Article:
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Happy Birthday, D10

Digger Blogger | 16:30, Wed September 20 2017

The Cat D10 dozer, which introduced the elevated sprocket design, is 40 years old this month.

It was September 1977, a month when David Soul wanted a Silver Lady to take his hand and Meri Wilson had an interesting visit from a Telephone Man, that Caterpillar rolled off of its production lines 10 pilot models of what was world’s largest, most powerful dozer.

The Cat D10 dozer’s radical new design, high weight and horsepower, and resilient undercarriage answered the growing calls from large mining and big heavy construction operations for a more powerful dozer.

“We bucked conventional wisdom with the D10 and tinkered with a centrepiece that was a part of the Caterpillar product line since the company was formed in 1925,” says George Alexander, a retired Caterpillar engineer who served on the D10 research team and one of four individuals named on the patent for Caterpillar’s elevated sprocket design.

The D10 was 50% more productive than Caterpillar’s previous largest dozer of that era, the D9 dozer. It weighed more than 86 tonnes (190,000 lbs) and measured 4.6 metres (15 ft) tall and slightly more than 9.4 metres (31 ft) long. Power was supplied by the 522 kW (700 hp) D348, V12 diesel engine.

“The D9 dozer was the best track-type tractor of the day,” says George Alexander. “It worked great for dirt operations, but interstate and heavy rock applications were hard on the solid bottom tracks that were a part of all dozer designs of that era.”

To address market needs, Caterpillar put its research and engineering team to work on a new, more powerful dozer. “The development and product introduction involved every discipline of the company,” recalls Ron Krolak, track-type tractor chief engineer, now retired. “It was highly successful because of the total team effort. The challenge of beating the competition in our core product was a tremendous incentive.”

With management approval in 1970, a test bed was built for the new track. Engineers started by flipping the final drive for a D9G upside down. “We worked on undercarriage geometry a lot, and within six months we had it operational,” George Alexander says. The new resilient track with elevated sprocket design was thoroughly tested to verify its durability, and it showed significant potential for improving undercarriage durability for extreme tasks. 

Two years of testing led to the first elevated sprocket patent application and ultimately building the first two D10 test models in August of 1973. “Our team generated 93 patents involving all systems of the concept,” adds Ron Krolak.

By separating the drive sprockets from the track roller frame and elevating them above the tracks, more track remained on the ground for improved traction. The elevated sprocket design was also better able to absorb ground shocks for longer life and greater operator comfort.

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While initial testing proved the efficacy of the resilient undercarriage with elevated sprocket design, some remained sceptical about the new design. “It didn’t look like any traditional Cat dozer,” explains George Alexander. “The entire dozer was different in almost every way, except for the engine.”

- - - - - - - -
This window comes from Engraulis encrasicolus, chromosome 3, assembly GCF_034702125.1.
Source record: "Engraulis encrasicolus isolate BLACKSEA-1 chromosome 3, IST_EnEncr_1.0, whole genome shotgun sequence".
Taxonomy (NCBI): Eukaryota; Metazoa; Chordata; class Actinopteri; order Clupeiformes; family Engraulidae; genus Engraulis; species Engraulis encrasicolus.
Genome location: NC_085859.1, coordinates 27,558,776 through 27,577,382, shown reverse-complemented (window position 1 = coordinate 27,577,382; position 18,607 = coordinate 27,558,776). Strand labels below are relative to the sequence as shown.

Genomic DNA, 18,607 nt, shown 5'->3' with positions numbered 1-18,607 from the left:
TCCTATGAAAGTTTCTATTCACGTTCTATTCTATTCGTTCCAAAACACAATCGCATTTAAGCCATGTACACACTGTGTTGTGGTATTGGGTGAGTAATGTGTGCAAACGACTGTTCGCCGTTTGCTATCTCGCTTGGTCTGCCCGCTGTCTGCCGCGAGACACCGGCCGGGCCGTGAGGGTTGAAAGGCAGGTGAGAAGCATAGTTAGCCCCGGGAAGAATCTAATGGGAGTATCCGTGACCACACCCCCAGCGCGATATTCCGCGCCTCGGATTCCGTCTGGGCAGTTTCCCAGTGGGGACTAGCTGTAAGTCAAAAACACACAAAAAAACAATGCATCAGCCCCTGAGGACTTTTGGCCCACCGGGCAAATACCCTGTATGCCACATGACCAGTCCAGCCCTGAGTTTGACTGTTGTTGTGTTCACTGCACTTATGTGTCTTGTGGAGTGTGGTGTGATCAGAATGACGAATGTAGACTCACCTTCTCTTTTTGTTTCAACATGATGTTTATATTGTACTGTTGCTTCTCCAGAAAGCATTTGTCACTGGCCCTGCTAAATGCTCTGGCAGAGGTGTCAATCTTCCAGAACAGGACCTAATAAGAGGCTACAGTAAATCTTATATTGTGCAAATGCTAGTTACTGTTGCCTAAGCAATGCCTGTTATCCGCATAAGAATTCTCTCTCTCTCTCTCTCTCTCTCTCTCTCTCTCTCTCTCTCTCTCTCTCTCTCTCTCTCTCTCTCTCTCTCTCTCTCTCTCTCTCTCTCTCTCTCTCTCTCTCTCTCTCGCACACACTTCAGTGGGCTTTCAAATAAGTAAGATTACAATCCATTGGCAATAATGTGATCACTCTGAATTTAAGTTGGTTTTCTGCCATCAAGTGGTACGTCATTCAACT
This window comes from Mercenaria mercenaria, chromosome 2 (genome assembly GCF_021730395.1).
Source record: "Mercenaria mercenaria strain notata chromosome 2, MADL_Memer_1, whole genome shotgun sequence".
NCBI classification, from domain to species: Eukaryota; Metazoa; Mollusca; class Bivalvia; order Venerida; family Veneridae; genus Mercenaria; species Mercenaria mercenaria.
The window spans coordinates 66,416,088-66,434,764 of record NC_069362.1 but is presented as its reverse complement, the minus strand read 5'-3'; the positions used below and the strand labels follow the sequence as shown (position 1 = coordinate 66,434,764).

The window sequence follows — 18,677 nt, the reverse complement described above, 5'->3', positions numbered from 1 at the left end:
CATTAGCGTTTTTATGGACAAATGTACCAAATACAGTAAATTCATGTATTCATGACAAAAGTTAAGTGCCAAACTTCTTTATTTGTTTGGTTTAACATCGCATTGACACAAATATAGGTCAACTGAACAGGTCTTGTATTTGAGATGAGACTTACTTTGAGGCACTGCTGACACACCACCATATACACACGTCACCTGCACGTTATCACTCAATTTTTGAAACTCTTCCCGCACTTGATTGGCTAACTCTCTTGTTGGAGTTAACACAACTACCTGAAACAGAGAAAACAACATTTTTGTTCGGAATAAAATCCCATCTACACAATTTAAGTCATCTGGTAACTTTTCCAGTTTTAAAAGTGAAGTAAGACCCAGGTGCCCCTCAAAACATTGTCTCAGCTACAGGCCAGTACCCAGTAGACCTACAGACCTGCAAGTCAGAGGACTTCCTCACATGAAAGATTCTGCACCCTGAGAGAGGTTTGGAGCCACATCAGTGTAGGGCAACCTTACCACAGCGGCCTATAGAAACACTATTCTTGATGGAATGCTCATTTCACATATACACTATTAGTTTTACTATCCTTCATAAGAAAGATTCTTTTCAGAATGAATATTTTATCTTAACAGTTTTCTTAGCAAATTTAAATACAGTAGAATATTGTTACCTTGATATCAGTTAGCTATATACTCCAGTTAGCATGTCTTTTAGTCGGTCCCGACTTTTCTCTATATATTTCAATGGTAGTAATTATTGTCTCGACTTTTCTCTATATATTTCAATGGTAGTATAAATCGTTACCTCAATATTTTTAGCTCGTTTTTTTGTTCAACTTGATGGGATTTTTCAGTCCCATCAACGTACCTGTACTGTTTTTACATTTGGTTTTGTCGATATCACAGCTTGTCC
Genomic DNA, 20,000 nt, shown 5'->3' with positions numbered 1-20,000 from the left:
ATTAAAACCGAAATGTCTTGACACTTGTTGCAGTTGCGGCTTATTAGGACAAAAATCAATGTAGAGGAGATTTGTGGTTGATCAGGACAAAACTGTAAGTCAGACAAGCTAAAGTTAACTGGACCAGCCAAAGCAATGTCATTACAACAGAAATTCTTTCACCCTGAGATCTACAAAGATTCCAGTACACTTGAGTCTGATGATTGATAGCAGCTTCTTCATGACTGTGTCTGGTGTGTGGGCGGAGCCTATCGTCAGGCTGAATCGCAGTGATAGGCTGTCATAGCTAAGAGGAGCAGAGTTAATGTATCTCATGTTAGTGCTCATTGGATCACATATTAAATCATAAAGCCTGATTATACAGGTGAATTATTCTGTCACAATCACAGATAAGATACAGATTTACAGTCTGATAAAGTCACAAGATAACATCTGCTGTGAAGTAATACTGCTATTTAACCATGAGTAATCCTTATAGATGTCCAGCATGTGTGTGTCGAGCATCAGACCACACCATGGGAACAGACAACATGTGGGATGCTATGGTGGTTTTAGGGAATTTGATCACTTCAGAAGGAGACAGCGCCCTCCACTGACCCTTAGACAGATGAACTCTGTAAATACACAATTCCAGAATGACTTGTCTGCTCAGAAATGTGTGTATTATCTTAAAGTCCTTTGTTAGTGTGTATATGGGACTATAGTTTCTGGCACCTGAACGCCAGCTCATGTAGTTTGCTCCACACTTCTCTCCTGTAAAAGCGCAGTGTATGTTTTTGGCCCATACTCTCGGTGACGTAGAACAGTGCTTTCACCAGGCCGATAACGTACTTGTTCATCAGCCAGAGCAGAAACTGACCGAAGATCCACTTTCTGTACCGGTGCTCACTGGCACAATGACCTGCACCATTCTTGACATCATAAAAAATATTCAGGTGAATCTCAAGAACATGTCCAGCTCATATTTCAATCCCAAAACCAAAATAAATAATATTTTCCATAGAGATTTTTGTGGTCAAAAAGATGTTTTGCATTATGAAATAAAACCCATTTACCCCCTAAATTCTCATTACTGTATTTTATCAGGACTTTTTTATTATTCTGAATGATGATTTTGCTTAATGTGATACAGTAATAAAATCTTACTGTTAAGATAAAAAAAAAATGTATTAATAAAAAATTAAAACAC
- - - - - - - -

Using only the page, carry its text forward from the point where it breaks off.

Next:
As well as looking different, the new undercarriage design required the transmission to be mounted behind the engine to provide for the only track-type tractor final drive system with a common centreline between the steering clutches and brakes. It also allowed engineers to move both the dozer blade and ripper closer to the tractor, providing a concentrated centre of gravity and improving the balance of the machine. 

Caterpillar says that the pilot D10 dozers built in 1977 were immediately embraced by customers. Their ripping and pushing capabilities made a significant impact on the mining industry, as studies showed the cost/yard to move material using the D10 was comparable to that of larger draglines, the company says. The resilient undercarriage with elevated sprocket conformed to the ground better than solid tracks, it says, which helped to improve machine pushing power and undercarriage life.

The dozer’s modular concept, with removable components, also helped to increase machine transportability. The transmission and bevel gear removal and installation times on the D10 compared to that of the D9H dropped from 30 hours to just six hours, while service time on the final drive plummeted from 45 hours to nine.

The Cat D10 legacy lives on today with thousands of Caterpillar elevated sprocket dozers operating around the world. The elevated sprocket track concept has been expanded to today’s Cat D6N and D6T medium dozers and the D8T, D9T and D11T large dozer models as well as the current D10T2 model.

Georeg Alexander recalls: “After I retired in the 1990s, I gave my presentation on the development of the elevated sprocket design, and a person afterwards said to me ‘wherever you go, you will see the results of your work’.

“He was right. No matter where I travelled in the world, I saw dozers with the elevated sprocket design, and it made me proud to be a part of the original research team.”




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